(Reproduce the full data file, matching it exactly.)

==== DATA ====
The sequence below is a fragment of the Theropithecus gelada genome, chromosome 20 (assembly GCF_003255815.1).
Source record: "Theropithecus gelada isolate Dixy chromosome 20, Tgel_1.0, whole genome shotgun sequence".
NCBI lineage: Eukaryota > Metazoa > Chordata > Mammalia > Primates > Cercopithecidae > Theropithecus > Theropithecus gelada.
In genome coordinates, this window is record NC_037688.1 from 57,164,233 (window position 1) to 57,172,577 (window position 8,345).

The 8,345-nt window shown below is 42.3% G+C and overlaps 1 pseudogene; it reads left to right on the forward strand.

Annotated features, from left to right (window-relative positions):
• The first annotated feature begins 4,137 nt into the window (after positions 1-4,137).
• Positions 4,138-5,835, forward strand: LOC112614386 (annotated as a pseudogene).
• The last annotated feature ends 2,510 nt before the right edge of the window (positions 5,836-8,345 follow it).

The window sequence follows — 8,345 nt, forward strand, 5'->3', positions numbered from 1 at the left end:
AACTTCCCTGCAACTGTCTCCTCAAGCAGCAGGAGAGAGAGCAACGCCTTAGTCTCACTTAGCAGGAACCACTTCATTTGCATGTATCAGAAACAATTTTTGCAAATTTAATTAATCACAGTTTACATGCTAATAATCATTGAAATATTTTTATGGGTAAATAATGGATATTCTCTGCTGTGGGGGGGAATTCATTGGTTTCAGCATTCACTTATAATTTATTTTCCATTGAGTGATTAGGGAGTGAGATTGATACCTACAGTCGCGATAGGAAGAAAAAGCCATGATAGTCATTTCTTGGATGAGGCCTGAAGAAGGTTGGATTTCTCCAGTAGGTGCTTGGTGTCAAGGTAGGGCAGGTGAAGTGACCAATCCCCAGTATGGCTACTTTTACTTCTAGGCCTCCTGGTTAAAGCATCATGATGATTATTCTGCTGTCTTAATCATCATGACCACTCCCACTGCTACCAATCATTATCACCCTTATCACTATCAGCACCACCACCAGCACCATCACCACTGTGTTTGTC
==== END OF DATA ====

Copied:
The sequence below is a fragment of the Theropithecus gelada genome, chromosome 20 (assembly GCF_003255815.1).
Source record: "Theropithecus gelada isolate Dixy chromosome 20, Tgel_1.0, whole genome shotgun sequence".
NCBI lineage: Eukaryota > Metazoa > Chordata > Mammalia > Primates > Cercopithecidae > Theropithecus > Theropithecus gelada.
In genome coordinates, this window is record NC_037688.1 from 57,164,233 (window position 1) to 57,172,577 (window position 8,345).

The 8,345-nt window shown below is 42.3% G+C and overlaps 1 pseudogene; it reads left to right on the forward strand.

Annotated features, from left to right (window-relative positions):
• The first annotated feature begins 4,137 nt into the window (after positions 1-4,137).
• Positions 4,138-5,835, forward strand: LOC112614386 (annotated as a pseudogene).
• The last annotated feature ends 2,510 nt before the right edge of the window (positions 5,836-8,345 follow it).

The window sequence follows — 8,345 nt, forward strand, 5'->3', positions numbered from 1 at the left end:
AACTTCCCTGCAACTGTCTCCTCAAGCAGCAGGAGAGAGAGCAACGCCTTAGTCTCACTTAGCAGGAACCACTTCATTTGCATGTATCAGAAACAATTTTTGCAAATTTAATTAATCACAGTTTACATGCTAATAATCATTGAAATATTTTTATGGGTAAATAATGGATATTCTCTGCTGTGGGGGGGAATTCATTGGTTTCAGCATTCACTTATAATTTATTTTCCATTGAGTGATTAGGGAGTGAGATTGATACCTACAGTCGCGATAGGAAGAAAAAGCCATGATAGTCATTTCTTGGATGAGGCCTGAAGAAGGTTGGATTTCTCCAGTAGGTGCTTGGTGTCAAGGTAGGGCAGGTGAAGTGACCAATCCCCAGTATGGCTACTTTTACTTCTAGGCCTCCTGGTTAAAGCATCATGATGATTATTCTGCTGTCTTAATCATCATGACCACTCCCACTGCTACCAATCATTATCACCCTTATCACTATCAGCACCACCACCAGCACCATCACCACTGTGTTTGTC